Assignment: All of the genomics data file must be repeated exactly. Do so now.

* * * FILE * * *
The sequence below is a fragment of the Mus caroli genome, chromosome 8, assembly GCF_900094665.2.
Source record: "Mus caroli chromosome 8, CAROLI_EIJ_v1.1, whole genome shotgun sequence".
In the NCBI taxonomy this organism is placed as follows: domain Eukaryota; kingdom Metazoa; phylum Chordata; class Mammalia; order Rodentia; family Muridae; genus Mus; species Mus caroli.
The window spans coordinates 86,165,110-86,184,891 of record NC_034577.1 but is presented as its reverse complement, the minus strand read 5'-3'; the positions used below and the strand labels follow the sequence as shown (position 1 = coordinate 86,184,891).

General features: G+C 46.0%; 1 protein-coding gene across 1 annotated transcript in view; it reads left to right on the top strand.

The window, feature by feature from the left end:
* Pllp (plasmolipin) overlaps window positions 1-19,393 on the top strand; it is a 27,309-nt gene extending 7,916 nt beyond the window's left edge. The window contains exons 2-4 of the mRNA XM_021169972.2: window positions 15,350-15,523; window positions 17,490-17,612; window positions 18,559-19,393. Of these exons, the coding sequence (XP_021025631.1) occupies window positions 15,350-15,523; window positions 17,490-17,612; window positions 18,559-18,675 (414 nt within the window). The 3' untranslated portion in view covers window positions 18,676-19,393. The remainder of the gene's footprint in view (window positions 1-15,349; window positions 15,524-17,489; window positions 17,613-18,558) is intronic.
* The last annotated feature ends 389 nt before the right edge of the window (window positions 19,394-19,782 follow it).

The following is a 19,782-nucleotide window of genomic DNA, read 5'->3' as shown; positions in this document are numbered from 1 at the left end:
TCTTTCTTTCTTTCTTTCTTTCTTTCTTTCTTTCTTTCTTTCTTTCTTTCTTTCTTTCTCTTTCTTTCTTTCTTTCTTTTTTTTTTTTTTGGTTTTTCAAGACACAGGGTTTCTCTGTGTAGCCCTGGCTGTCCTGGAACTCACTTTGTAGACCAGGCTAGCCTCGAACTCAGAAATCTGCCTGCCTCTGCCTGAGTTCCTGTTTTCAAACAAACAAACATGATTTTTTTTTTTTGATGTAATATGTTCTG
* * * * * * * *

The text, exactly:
The sequence below is a fragment of the Mus caroli genome, chromosome 8, assembly GCF_900094665.2.
Source record: "Mus caroli chromosome 8, CAROLI_EIJ_v1.1, whole genome shotgun sequence".
In the NCBI taxonomy this organism is placed as follows: domain Eukaryota; kingdom Metazoa; phylum Chordata; class Mammalia; order Rodentia; family Muridae; genus Mus; species Mus caroli.
The window spans coordinates 86,165,110-86,184,891 of record NC_034577.1 but is presented as its reverse complement, the minus strand read 5'-3'; the positions used below and the strand labels follow the sequence as shown (position 1 = coordinate 86,184,891).

General features: G+C 46.0%; 1 protein-coding gene across 1 annotated transcript in view; it reads left to right on the top strand.

The window, feature by feature from the left end:
* Pllp (plasmolipin) overlaps window positions 1-19,393 on the top strand; it is a 27,309-nt gene extending 7,916 nt beyond the window's left edge. The window contains exons 2-4 of the mRNA XM_021169972.2: window positions 15,350-15,523; window positions 17,490-17,612; window positions 18,559-19,393. Of these exons, the coding sequence (XP_021025631.1) occupies window positions 15,350-15,523; window positions 17,490-17,612; window positions 18,559-18,675 (414 nt within the window). The 3' untranslated portion in view covers window positions 18,676-19,393. The remainder of the gene's footprint in view (window positions 1-15,349; window positions 15,524-17,489; window positions 17,613-18,558) is intronic.
* The last annotated feature ends 389 nt before the right edge of the window (window positions 19,394-19,782 follow it).

The following is a 19,782-nucleotide window of genomic DNA, read 5'->3' as shown; positions in this document are numbered from 1 at the left end:
TCTTTCTTTCTTTCTTTCTTTCTTTCTTTCTTTCTTTCTTTCTTTCTTTCTTTCTTTCTCTTTCTTTCTTTCTTTCTTTTTTTTTTTTTTGGTTTTTCAAGACACAGGGTTTCTCTGTGTAGCCCTGGCTGTCCTGGAACTCACTTTGTAGACCAGGCTAGCCTCGAACTCAGAAATCTGCCTGCCTCTGCCTGAGTTCCTGTTTTCAAACAAACAAACATGATTTTTTTTTTTTGATGTAATATGTTCTG